Founded: 1860 | Location: Kotor, Montenegro

Fort Traste

Fort Trašte was built by the Austro-Hungarian Empire near Tivat in Montenegro. Built on a hill between 1907–09, it overlooks the Bay of Trašte on one side and the plain of Tivatsko polje on the other. The fort was intended to secure the bay against possible landings from the sea. It was bombarded during World War I but sustained little damage. The collapse of the empire in 1918 led to the abandonment of the fort. It ...
Founded: 1907-1909 | Location: Tivat, Montenegro

Fort Kosmac

Fort Kosmač was the southernmost fortress in the Austro-Hungarian Empire, guarding the southern extremity of the border between the empire and Montenegro. It is situated near Brajići village, on a hilltop overlooking the road between Budva on the coast and Cetinje, the Montenegrin capital at the time. Constructed in the 1840s, it was attacked during an 1869 rebellion and was garrisoned by Austrian troops until the fall ...
Founded: 1840s | Location: Budva, Montenegro

Fort Gorazda

Fort Gorazda was built by the Austro-Hungarian Empire near Kotor. The fortress"s predecessor was built prior to the 1869 uprising. The current fort was built between 1884–86 and replaced an earlier structure; its most notable feature is a 100-ton Gruson rotating turret on its roof, the last remaining example of its type. The fort was used by the Austrians in artillery duels against Montenegrin batteries stationed ...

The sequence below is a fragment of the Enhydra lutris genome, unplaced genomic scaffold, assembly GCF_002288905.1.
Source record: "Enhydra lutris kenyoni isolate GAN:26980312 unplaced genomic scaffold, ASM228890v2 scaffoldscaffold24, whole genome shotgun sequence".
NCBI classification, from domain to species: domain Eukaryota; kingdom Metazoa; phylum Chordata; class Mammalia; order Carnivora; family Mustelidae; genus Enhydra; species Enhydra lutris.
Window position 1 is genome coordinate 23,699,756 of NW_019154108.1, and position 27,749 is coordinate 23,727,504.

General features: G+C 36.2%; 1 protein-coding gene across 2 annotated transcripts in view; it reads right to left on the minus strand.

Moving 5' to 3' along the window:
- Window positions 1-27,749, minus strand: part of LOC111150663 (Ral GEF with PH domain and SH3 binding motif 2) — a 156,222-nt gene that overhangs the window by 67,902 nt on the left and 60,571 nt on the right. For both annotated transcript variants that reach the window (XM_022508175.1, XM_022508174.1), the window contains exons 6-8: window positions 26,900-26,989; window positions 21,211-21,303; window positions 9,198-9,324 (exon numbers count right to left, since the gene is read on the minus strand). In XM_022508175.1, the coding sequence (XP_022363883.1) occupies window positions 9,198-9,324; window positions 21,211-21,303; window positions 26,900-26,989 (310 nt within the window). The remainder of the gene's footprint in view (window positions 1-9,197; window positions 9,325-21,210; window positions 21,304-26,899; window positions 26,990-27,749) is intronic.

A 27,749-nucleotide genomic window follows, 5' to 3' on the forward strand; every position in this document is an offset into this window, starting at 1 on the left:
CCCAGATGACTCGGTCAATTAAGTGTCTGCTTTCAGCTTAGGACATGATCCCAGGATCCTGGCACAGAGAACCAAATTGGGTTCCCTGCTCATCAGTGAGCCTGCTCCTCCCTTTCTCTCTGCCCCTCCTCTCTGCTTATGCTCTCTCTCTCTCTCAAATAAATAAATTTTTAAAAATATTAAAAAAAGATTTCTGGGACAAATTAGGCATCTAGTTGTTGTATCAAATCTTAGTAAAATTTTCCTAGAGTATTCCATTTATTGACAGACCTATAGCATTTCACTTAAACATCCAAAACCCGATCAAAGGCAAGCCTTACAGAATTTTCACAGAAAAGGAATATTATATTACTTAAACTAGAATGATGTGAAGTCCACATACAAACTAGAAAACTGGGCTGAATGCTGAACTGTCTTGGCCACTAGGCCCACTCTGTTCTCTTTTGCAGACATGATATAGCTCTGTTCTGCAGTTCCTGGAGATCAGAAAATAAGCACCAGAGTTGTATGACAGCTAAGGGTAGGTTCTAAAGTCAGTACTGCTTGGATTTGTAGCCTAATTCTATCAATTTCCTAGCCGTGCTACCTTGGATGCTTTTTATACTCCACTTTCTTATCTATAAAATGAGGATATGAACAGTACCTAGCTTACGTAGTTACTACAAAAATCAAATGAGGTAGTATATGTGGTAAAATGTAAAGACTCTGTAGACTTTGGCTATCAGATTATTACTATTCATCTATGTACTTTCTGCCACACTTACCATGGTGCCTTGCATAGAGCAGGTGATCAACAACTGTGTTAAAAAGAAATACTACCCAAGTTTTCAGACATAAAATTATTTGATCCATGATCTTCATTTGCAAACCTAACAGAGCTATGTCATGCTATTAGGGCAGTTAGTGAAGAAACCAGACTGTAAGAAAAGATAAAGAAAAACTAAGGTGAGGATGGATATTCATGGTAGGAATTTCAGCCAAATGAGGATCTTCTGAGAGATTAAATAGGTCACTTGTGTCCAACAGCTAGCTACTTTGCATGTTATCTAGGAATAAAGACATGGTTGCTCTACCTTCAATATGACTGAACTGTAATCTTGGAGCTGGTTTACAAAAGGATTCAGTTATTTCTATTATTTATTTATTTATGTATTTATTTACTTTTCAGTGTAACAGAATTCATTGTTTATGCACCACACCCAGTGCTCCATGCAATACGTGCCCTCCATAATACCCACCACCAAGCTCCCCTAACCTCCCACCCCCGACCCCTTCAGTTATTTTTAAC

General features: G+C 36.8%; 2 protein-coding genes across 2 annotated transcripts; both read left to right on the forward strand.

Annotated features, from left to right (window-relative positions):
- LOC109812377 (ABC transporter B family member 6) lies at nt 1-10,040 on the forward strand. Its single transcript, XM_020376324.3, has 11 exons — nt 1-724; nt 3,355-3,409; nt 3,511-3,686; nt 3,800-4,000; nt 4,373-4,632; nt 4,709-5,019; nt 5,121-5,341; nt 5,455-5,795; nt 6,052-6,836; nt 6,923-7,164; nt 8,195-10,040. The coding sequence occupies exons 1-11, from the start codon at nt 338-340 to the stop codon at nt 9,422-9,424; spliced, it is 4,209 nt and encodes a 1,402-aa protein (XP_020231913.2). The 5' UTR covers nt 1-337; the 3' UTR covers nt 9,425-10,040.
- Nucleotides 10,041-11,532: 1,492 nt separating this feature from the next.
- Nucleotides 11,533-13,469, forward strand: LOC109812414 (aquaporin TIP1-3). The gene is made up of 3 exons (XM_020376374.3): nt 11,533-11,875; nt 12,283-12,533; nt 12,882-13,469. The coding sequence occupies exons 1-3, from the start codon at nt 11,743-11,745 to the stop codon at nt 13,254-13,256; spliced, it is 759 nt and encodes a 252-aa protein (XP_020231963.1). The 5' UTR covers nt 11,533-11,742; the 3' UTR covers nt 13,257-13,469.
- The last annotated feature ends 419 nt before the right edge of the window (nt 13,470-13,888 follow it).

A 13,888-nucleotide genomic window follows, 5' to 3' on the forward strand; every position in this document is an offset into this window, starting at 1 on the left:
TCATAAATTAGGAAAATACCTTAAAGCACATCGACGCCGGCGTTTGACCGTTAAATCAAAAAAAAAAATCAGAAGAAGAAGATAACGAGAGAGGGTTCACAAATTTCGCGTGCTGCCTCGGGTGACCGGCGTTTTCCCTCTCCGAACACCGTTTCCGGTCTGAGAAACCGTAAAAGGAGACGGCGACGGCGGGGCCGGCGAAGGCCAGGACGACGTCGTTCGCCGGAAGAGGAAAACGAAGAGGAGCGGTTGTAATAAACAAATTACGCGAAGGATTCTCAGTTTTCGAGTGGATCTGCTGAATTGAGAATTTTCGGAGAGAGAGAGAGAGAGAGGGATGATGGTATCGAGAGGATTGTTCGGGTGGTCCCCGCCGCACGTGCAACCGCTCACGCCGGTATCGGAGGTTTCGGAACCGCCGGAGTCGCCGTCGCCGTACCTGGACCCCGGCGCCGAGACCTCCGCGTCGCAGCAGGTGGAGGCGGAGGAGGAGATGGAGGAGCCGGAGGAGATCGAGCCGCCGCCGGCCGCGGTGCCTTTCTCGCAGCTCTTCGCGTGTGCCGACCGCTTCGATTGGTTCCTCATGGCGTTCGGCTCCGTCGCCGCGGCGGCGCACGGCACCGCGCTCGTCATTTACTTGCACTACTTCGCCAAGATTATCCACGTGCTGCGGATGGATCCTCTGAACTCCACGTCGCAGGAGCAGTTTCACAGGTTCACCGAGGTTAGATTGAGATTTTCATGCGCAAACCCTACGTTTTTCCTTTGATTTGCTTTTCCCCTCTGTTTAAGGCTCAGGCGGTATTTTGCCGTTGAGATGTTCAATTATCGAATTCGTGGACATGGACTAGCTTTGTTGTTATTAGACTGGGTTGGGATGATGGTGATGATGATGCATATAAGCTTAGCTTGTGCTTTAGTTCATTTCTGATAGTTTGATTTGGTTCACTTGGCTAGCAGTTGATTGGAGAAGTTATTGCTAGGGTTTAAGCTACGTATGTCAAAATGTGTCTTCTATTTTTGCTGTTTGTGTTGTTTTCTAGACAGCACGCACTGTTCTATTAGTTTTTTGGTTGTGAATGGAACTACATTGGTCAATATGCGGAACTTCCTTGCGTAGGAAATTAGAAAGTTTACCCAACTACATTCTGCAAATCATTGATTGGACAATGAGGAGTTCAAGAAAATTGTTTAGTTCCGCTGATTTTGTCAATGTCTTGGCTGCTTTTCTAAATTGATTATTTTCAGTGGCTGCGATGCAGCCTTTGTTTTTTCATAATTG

Founded: 1884-1886 | Location: Kotor, Montenegro

Pandurica Castle Ruins

Pandurica is an ancient castle in Montenegro to the south of Nikšić town. It is situated in a hilly area of the same name on the bank of the river Zeta. It is a cultural monument of national significance. The castle was originally built in 1367 by Stracimir Balšić, the Lord of Zeta principality. The area of Pandurica belonged then to Upper Zeta region of the principality, and in 1362 it was included in Balšić famil ...
Founded: 1367 | Location: Nikšić, Montenegro

Featured Historic Landmarks, Sites & Buildings

Historic Site of the week

Palazzo Colonna

The Palazzo Colonna is a palatial block of buildings built in part over ruins of an old Roman Serapeum, and has belonged to the prestigious Colonna family for over twenty generations.